re: White Balance and Tint in Adobe Camera Raw using Datacolor SpyderCHECKER (Mid-Morning Sunlight)
re: Every Photographer Should Have a Color Checker Card to Establish Neutral White Balance and Tint for Each Camera and Lens Brand Combo.
Eric B writes:
I notice that in your published images you use the Adobe Color profile.
Could you comment on the use of either other profiles from Adobe and the ones made from such devices as the X-Rite Color Checker Passport, which are made for a specific camera and lighting?
I have been using one of these for some time with a number of different cameras, currently a Sony A7R IV. I am not a color expert and would appreciate your opinion.
DIGLLOYD: let me first clarify for some readers: a camera profile in Adobe Camera Raw is an entirely different thing from the color profile (color space) the image is rendered into. The camera profile controls color rendition, contrast, saturation, even monochrome vs color. Thus the camera profile controls the look and feel of the image, whereas the color profile is in essence only a mapping function defining what the numeric pixel values mean once the image is created.
Some camera profiles are IMO over-the-top and so I rarely if ever use them, such as Adobe Vivid and Adobe Landscape. They might have sporadic uses for really dull scenes, but mainly as a shortcut to increasing contrast/saturation—a bad plan most of the time since that is better done after raw conversion. But like many things, they can have their uses in some contexts.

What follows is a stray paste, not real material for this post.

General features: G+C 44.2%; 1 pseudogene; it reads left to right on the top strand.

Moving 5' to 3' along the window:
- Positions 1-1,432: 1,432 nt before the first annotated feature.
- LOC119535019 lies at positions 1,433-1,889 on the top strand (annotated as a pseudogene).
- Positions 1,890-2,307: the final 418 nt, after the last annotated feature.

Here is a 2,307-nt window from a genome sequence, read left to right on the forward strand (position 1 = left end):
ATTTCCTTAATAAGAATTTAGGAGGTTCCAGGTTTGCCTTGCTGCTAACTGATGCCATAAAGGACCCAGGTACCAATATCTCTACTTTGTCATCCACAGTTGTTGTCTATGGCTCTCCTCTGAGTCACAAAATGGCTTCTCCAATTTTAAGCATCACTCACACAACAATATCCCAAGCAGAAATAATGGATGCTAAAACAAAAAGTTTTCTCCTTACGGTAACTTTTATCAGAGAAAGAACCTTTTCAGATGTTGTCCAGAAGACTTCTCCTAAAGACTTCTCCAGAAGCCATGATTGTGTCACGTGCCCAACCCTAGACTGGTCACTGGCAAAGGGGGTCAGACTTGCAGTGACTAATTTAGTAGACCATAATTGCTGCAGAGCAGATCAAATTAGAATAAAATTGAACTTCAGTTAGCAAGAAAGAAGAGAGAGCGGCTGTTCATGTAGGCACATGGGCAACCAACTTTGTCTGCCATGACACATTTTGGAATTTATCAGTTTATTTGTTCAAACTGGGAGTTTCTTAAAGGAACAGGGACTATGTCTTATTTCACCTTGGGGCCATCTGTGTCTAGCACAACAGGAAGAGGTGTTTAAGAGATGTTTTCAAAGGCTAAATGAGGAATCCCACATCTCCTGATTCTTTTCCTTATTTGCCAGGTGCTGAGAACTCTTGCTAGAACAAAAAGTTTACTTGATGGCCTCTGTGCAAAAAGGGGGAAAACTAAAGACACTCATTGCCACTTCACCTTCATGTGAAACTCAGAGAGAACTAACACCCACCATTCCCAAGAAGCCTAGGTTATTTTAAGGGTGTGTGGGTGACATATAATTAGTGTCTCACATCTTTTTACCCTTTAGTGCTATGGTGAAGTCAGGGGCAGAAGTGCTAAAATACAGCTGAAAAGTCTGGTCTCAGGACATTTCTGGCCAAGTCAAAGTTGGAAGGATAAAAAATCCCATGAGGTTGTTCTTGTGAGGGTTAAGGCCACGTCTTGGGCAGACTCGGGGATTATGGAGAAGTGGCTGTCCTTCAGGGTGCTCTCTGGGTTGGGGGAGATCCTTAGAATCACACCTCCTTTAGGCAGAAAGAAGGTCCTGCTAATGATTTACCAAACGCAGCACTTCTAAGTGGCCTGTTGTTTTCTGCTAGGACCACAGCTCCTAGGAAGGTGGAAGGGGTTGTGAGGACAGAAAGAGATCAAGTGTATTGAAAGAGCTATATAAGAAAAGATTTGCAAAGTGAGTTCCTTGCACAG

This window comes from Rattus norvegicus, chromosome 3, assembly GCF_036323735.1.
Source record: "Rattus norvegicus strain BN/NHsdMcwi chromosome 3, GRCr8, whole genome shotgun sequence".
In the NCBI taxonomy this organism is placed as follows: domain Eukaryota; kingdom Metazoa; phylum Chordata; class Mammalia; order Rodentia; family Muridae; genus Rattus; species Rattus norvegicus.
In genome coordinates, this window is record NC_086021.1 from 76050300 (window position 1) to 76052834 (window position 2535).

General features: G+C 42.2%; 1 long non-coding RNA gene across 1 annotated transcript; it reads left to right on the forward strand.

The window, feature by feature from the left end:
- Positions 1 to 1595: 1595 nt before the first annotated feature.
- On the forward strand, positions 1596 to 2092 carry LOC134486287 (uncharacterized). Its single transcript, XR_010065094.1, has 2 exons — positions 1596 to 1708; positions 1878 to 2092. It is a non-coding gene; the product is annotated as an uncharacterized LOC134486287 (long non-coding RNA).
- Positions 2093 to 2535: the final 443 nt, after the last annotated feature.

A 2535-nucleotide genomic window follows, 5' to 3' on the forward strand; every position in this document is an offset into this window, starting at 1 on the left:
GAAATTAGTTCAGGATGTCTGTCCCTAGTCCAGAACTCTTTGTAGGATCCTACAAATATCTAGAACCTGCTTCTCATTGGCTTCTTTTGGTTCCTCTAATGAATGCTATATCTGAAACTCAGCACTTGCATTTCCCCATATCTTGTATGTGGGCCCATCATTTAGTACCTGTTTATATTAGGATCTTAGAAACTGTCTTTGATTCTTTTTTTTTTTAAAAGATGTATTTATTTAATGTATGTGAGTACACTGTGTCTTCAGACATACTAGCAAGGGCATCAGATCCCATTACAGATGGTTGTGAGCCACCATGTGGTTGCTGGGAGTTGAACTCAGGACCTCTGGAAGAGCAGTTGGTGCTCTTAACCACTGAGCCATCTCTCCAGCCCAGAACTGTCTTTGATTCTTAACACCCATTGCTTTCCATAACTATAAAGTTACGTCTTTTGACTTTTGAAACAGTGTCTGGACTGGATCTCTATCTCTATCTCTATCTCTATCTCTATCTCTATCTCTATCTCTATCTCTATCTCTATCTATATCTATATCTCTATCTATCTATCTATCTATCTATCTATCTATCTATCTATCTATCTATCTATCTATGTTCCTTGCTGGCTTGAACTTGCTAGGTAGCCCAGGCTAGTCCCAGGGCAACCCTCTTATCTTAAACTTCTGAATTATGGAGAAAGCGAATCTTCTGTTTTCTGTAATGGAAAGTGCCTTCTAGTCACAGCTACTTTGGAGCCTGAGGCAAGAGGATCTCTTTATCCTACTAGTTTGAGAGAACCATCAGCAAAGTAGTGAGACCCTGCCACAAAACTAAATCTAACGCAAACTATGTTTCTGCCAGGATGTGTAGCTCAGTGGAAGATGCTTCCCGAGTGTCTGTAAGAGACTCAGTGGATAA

I typically use the wide gamut color space sure to not clip any colors). However, since the Fujifilm profiles are excellent, I occassionally use them for Fujifilm captures (manufacturer camera profiles are found under ).camera profile, opening into a 16-bit TIF in the ProPhotoRGB color space (a
I typically publish images in the AdobeRGB color space most of the time, unless the colors would be clipped by AdobeRGB. Small color spaces like sRGB are OK so long as you first open in a wide-gamut color space and check for gamut clipping prior to conversion into sRGB. I used to bother with that, but now unless there is clipping I just publish everything in AdobeRGB, being sure to embed the color profile.
Camera calibration software
My general advice: use what pleases you; don’t get stuck worrying about accuracy, which isn’t really a thing. Some people like lower or higher contrast, more or less color saturation, or a warmer or cooler look. With classic celluloid film there were huge differences and all were "accurate" yet obviously different— which means there is no true "correct".
I tried the X-Rite calibration software some years back. I was not satisfied with the results versus the stock Adobe profiles, or I should say: I found some downsides and no clear benefits. Maybe I should try again, but there are so many variables that it is a workload I just don’t want to take on. Plus it is better for my work to present a consistent look by using the same camera profile across camera systems.